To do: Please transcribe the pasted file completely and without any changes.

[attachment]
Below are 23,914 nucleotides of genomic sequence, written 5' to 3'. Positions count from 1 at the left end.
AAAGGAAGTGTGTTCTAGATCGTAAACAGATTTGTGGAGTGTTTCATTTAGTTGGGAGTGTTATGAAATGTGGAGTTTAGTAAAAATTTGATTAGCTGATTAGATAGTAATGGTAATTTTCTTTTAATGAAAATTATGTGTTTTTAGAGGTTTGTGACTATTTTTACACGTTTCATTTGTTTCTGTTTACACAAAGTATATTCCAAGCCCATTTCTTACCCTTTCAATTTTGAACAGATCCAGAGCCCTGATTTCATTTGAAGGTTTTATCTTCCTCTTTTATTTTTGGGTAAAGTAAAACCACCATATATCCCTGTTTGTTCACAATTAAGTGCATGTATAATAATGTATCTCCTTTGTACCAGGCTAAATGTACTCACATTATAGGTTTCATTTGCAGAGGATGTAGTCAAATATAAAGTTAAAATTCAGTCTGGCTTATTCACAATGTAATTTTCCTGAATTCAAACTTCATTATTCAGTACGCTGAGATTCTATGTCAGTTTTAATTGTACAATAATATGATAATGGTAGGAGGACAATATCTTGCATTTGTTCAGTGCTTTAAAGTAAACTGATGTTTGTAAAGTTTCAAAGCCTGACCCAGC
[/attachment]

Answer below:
Below are 23,914 nucleotides of genomic sequence, written 5' to 3'. Positions count from 1 at the left end.
AAAGGAAGTGTGTTCTAGATCGTAAACAGATTTGTGGAGTGTTTCATTTAGTTGGGAGTGTTATGAAATGTGGAGTTTAGTAAAAATTTGATTAGCTGATTAGATAGTAATGGTAATTTTCTTTTAATGAAAATTATGTGTTTTTAGAGGTTTGTGACTATTTTTACACGTTTCATTTGTTTCTGTTTACACAAAGTATATTCCAAGCCCATTTCTTACCCTTTCAATTTTGAACAGATCCAGAGCCCTGATTTCATTTGAAGGTTTTATCTTCCTCTTTTATTTTTGGGTAAAGTAAAACCACCATATATCCCTGTTTGTTCACAATTAAGTGCATGTATAATAATGTATCTCCTTTGTACCAGGCTAAATGTACTCACATTATAGGTTTCATTTGCAGAGGATGTAGTCAAATATAAAGTTAAAATTCAGTCTGGCTTATTCACAATGTAATTTTCCTGAATTCAAACTTCATTATTCAGTACGCTGAGATTCTATGTCAGTTTTAATTGTACAATAATATGATAATGGTAGGAGGACAATATCTTGCATTTGTTCAGTGCTTTAAAGTAAACTGATGTTTGTAAAGTTTCAAAGCCTGACCCAGC